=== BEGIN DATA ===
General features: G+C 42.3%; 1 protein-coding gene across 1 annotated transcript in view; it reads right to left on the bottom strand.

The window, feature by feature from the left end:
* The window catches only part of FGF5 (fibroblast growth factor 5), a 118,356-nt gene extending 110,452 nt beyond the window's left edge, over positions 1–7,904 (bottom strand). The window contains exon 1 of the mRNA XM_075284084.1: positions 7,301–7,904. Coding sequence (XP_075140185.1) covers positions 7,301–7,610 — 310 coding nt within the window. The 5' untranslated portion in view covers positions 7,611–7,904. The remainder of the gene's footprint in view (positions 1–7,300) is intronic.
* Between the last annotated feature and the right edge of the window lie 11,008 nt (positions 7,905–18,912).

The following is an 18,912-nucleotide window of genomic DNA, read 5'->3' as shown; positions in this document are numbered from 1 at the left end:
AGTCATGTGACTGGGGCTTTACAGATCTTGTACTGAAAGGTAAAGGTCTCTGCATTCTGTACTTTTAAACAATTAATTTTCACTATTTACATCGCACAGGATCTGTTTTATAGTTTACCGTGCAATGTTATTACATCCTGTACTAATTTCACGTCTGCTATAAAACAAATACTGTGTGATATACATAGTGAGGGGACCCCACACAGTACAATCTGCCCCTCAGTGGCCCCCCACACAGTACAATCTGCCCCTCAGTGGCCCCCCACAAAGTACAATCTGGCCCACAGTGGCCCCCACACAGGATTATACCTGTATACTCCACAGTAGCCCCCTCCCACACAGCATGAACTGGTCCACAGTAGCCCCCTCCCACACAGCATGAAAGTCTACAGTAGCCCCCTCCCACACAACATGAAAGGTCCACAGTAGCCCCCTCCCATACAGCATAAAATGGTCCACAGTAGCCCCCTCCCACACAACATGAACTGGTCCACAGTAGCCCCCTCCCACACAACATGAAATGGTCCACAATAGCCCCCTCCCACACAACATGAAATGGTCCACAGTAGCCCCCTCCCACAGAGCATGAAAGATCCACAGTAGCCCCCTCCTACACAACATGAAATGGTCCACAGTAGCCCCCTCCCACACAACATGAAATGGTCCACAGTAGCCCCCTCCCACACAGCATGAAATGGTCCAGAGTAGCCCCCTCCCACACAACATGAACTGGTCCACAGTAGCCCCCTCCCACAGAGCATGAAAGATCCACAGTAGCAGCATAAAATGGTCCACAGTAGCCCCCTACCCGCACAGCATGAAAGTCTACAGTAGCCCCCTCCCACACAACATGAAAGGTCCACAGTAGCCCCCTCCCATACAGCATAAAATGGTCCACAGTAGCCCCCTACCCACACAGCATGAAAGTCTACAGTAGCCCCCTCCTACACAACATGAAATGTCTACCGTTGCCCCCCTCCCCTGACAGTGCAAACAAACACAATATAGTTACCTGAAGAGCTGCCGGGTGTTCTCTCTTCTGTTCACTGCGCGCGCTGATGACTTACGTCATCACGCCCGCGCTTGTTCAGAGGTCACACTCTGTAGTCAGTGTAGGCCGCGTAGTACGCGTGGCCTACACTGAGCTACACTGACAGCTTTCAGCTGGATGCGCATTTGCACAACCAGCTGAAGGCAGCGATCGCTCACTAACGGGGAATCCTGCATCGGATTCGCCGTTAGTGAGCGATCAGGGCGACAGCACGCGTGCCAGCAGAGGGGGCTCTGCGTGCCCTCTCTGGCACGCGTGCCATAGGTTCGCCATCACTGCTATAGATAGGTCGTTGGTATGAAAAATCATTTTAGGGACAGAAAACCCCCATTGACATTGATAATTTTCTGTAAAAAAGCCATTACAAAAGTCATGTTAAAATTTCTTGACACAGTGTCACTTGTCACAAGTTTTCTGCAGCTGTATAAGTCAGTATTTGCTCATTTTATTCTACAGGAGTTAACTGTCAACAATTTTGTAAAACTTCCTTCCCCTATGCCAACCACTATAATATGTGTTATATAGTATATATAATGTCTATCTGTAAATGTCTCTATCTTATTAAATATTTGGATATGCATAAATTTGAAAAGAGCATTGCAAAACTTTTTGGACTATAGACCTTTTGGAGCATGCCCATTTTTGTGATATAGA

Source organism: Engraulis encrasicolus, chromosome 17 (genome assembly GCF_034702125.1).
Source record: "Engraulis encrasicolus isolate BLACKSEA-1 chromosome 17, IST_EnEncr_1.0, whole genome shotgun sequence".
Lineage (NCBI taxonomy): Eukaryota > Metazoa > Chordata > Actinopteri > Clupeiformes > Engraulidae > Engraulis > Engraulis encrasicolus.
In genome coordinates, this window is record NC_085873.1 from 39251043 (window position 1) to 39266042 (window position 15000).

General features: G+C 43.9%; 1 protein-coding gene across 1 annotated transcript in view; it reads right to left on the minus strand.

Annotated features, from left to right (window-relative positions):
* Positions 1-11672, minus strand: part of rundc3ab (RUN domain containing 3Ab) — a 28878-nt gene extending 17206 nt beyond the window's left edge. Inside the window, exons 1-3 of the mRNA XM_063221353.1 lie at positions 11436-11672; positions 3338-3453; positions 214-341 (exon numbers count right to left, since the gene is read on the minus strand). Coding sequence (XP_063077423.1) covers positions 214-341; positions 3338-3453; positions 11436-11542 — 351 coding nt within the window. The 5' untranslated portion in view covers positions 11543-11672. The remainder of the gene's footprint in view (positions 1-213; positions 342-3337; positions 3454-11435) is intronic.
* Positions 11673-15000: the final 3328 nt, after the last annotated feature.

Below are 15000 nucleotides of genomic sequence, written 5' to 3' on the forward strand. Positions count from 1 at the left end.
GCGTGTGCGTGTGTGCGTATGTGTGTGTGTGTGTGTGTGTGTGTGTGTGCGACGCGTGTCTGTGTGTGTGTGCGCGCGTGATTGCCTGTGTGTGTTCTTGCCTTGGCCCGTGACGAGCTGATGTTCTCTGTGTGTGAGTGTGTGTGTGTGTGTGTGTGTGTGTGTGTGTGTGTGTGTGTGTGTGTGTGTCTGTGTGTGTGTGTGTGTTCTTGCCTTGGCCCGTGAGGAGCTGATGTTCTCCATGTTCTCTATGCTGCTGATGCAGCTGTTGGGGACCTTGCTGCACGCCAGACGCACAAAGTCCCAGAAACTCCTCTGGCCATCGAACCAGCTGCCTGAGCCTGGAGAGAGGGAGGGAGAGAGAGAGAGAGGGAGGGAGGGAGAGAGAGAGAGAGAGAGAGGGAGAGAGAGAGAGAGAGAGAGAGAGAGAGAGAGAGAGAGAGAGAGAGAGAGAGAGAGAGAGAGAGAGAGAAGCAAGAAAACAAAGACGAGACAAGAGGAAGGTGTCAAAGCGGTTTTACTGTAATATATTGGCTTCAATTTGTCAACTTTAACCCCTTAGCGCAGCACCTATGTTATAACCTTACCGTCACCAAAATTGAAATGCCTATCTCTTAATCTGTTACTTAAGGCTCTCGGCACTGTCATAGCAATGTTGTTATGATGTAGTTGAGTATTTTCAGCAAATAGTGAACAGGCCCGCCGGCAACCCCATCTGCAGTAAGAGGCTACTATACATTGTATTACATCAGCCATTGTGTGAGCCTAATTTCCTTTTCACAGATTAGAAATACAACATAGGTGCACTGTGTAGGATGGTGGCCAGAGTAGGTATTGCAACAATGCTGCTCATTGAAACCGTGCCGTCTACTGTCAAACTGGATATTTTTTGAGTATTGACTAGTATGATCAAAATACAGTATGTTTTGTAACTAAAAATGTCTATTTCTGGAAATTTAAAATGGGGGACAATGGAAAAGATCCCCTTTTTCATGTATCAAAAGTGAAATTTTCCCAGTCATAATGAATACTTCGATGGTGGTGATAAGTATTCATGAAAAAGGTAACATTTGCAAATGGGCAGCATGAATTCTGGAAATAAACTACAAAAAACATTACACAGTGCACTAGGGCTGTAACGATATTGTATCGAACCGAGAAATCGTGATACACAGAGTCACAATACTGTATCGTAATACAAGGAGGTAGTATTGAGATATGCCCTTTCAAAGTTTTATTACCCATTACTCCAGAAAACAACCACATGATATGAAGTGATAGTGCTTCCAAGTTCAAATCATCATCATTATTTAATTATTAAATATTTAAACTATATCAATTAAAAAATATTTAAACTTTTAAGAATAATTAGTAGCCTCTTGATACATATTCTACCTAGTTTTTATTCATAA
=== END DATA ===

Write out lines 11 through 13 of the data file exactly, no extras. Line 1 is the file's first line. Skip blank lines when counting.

General features: G+C 43.9%; 1 protein-coding gene across 1 annotated transcript in view; it reads right to left on the minus strand.

Annotated features, from left to right (window-relative positions):
* Positions 1-11672, minus strand: part of rundc3ab (RUN domain containing 3Ab) — a 28878-nt gene extending 17206 nt beyond the window's left edge. Inside the window, exons 1-3 of the mRNA XM_063221353.1 lie at positions 11436-11672; positions 3338-3453; positions 214-341 (exon numbers count right to left, since the gene is read on the minus strand). Coding sequence (XP_063077423.1) covers positions 214-341; positions 3338-3453; positions 11436-11542 — 351 coding nt within the window. The 5' untranslated portion in view covers positions 11543-11672. The remainder of the gene's footprint in view (positions 1-213; positions 342-3337; positions 3454-11435) is intronic.